This perception coupled with the lack of practical information and an unknown track record has led the majority of recruiters to not look much beyond LinkedIn and in most cases LinkedIn is only utilised as an extended database.
Social recruiting in general requires a different mentality from reactive recruitment (recruiters relying on randomly timed candidate applications or referrals). The mentality and skills now needed are a mix between traditional head-hunters or phone sourcers and consumer marketers.
Head-hunters have for years been proactively tracking down, contacting and selling opportunities to candidates irrelevant of whether they are looking for work or not. Likewise consumer marketers have marketed products or services to user demographics, rather than relying solely on people choosing to enter a specific retail store.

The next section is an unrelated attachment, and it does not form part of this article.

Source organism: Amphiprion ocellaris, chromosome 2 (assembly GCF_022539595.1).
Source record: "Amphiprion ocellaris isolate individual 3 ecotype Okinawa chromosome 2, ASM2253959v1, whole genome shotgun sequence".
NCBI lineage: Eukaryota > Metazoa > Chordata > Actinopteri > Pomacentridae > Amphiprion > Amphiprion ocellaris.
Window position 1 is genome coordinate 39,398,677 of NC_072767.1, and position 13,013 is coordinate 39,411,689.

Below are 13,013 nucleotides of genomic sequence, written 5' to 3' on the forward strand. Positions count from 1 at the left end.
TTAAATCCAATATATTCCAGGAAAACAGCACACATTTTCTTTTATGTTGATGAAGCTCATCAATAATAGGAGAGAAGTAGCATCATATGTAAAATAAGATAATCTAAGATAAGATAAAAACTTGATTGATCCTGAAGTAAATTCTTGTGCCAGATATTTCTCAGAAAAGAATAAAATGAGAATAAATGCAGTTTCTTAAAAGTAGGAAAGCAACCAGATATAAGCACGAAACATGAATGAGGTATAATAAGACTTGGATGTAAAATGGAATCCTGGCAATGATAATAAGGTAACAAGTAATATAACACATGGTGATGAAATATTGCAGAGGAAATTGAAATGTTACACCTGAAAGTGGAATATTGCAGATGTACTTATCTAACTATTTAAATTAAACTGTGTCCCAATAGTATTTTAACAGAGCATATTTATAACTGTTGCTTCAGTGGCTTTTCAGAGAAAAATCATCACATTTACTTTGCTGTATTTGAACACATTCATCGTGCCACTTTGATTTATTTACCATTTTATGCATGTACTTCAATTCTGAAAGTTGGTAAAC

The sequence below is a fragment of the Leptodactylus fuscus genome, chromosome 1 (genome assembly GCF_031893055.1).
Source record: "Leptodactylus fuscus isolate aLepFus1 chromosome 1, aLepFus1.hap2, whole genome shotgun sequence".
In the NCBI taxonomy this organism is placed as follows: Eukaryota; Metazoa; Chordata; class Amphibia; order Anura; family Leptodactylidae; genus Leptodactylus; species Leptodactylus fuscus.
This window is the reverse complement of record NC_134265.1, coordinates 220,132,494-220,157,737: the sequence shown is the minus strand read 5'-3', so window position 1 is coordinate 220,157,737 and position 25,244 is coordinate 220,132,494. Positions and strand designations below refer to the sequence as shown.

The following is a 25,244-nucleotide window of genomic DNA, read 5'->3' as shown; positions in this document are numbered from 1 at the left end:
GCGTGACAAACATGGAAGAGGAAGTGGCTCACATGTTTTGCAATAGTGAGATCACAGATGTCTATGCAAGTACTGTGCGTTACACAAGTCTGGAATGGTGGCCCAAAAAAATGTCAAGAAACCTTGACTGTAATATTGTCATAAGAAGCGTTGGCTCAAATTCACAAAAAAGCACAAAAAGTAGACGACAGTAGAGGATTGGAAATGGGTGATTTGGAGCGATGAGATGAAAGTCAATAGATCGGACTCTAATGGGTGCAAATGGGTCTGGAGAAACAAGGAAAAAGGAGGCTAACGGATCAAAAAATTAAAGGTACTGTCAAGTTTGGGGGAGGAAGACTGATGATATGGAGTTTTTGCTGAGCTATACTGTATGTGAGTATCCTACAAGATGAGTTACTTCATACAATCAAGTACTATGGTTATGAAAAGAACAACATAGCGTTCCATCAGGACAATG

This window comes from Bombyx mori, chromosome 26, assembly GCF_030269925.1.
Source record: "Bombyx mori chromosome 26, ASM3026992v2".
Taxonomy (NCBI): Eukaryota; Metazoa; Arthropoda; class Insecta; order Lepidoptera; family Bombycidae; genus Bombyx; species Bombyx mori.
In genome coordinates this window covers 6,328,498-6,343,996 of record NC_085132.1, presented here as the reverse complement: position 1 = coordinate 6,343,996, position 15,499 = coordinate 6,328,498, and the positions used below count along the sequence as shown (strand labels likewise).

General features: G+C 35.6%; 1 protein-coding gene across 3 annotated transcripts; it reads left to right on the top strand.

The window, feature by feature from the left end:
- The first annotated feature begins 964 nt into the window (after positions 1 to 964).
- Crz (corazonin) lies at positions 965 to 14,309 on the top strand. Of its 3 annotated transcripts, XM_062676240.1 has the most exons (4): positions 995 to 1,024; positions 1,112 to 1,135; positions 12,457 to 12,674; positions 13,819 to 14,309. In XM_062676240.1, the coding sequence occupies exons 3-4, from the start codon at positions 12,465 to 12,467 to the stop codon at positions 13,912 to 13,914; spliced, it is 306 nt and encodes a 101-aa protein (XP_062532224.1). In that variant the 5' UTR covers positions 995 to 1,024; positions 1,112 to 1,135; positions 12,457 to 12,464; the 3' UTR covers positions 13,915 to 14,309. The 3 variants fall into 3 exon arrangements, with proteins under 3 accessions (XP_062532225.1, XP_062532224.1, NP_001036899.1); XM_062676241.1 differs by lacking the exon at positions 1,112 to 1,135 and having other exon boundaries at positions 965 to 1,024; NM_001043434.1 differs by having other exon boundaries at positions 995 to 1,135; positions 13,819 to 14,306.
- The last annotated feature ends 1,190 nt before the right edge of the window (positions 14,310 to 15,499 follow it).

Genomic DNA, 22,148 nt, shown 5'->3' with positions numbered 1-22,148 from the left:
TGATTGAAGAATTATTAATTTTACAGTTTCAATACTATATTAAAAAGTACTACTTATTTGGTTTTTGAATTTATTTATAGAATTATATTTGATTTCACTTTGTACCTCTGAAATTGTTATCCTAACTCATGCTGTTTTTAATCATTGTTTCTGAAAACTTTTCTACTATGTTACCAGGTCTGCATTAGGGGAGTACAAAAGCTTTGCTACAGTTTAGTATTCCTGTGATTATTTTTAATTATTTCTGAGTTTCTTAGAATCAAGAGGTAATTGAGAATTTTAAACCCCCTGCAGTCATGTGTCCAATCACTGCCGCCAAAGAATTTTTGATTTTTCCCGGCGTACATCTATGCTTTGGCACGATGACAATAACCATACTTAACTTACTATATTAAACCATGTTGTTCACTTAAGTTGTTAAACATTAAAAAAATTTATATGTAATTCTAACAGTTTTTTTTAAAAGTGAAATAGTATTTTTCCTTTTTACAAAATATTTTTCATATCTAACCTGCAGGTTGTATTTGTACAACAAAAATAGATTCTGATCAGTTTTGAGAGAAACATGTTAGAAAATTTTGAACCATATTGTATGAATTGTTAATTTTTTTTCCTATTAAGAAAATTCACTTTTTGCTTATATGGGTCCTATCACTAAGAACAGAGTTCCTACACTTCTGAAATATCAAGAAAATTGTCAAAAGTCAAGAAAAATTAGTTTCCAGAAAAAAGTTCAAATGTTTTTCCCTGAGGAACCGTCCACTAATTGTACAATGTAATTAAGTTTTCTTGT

Craig Watson refers to Yesterday’s Recruitment Heroes in his blog, I believe a large group of recruiters risk falling into this category unless we address this mentality change.
In some places changes should be easy, for example replacing time spent filtering high volumes or largely unsuitable applications, with targeted approaches to a smaller pre-identified audience. However as has been shown with the general poor quality of InMails, even this mentality change can be challenging.
For me the biggest mentality change for recruiters is adjusting to become more sales orientated towards candidates. Instead of having candidates that have expressed interest in a specific job, recruiters have to learn to invest time understanding prospects and then selling opportunities to them.
For years all employees (including recruiters) have been restricted, dissuaded or micromanaged in their use of social media at work. These oppressive guidelines have slowly rescinded but in their place is confusion. Rather than sharing content, engaging in online conversations and learning how to use online tools, recruiters are instead unsure what is acceptable and often chose to do very little.